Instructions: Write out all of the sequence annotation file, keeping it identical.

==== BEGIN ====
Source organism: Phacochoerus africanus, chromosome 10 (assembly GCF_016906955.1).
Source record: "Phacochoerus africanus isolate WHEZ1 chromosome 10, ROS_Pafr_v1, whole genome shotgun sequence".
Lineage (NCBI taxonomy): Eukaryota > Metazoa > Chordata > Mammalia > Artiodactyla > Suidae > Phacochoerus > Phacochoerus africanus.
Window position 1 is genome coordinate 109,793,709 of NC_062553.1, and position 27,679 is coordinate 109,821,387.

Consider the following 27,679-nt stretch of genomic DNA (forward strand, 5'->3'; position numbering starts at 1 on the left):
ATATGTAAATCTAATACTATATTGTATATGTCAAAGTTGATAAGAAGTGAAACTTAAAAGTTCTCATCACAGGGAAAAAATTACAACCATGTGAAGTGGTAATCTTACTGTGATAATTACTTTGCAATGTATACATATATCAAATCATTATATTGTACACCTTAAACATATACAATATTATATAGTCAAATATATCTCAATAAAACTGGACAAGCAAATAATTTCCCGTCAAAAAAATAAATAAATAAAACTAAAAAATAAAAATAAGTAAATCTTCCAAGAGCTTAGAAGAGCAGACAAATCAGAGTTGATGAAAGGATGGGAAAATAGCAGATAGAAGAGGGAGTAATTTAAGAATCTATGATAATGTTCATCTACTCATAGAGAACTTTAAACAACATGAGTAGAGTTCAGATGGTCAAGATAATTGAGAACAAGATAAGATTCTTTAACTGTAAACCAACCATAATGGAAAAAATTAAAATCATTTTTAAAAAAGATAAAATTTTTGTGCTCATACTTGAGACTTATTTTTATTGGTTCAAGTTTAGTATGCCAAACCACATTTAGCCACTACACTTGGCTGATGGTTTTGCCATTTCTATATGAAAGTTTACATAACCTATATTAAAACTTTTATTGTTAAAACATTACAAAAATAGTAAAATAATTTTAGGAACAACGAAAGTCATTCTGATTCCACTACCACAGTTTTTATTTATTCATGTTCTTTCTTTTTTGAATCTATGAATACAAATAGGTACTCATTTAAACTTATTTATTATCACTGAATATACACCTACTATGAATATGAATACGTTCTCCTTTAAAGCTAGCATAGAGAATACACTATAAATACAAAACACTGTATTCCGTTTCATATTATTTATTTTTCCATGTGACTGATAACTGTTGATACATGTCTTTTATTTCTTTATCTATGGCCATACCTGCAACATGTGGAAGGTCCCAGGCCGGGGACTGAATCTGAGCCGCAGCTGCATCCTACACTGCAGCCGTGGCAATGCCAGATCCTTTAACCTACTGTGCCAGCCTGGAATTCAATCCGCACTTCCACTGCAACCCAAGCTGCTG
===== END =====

Source organism: Phacochoerus africanus, chromosome 10 (assembly GCF_016906955.1).
Source record: "Phacochoerus africanus isolate WHEZ1 chromosome 10, ROS_Pafr_v1, whole genome shotgun sequence".
Lineage (NCBI taxonomy): Eukaryota > Metazoa > Chordata > Mammalia > Artiodactyla > Suidae > Phacochoerus > Phacochoerus africanus.
Window position 1 is genome coordinate 109,793,709 of NC_062553.1, and position 27,679 is coordinate 109,821,387.

Consider the following 27,679-nt stretch of genomic DNA (forward strand, 5'->3'; position numbering starts at 1 on the left):
ATATGTAAATCTAATACTATATTGTATATGTCAAAGTTGATAAGAAGTGAAACTTAAAAGTTCTCATCACAGGGAAAAAATTACAACCATGTGAAGTGGTAATCTTACTGTGATAATTACTTTGCAATGTATACATATATCAAATCATTATATTGTACACCTTAAACATATACAATATTATATAGTCAAATATATCTCAATAAAACTGGACAAGCAAATAATTTCCCGTCAAAAAAATAAATAAATAAAACTAAAAAATAAAAATAAGTAAATCTTCCAAGAGCTTAGAAGAGCAGACAAATCAGAGTTGATGAAAGGATGGGAAAATAGCAGATAGAAGAGGGAGTAATTTAAGAATCTATGATAATGTTCATCTACTCATAGAGAACTTTAAACAACATGAGTAGAGTTCAGATGGTCAAGATAATTGAGAACAAGATAAGATTCTTTAACTGTAAACCAACCATAATGGAAAAAATTAAAATCATTTTTAAAAAAGATAAAATTTTTGTGCTCATACTTGAGACTTATTTTTATTGGTTCAAGTTTAGTATGCCAAACCACATTTAGCCACTACACTTGGCTGATGGTTTTGCCATTTCTATATGAAAGTTTACATAACCTATATTAAAACTTTTATTGTTAAAACATTACAAAAATAGTAAAATAATTTTAGGAACAACGAAAGTCATTCTGATTCCACTACCACAGTTTTTATTTATTCATGTTCTTTCTTTTTTGAATCTATGAATACAAATAGGTACTCATTTAAACTTATTTATTATCACTGAATATACACCTACTATGAATATGAATACGTTCTCCTTTAAAGCTAGCATAGAGAATACACTATAAATACAAAACACTGTATTCCGTTTCATATTATTTATTTTTCCATGTGACTGATAACTGTTGATACATGTCTTTTATTTCTTTATCTATGGCCATACCTGCAACATGTGGAAGGTCCCAGGCCGGGGACTGAATCTGAGCCGCAGCTGCATCCTACACTGCAGCCGTGGCAATGCCAGATCCTTTAACCTACTGTGCCAGCCTGGAATTCAATCCGCACTTCCACTGCAACCCAAGCTGCTG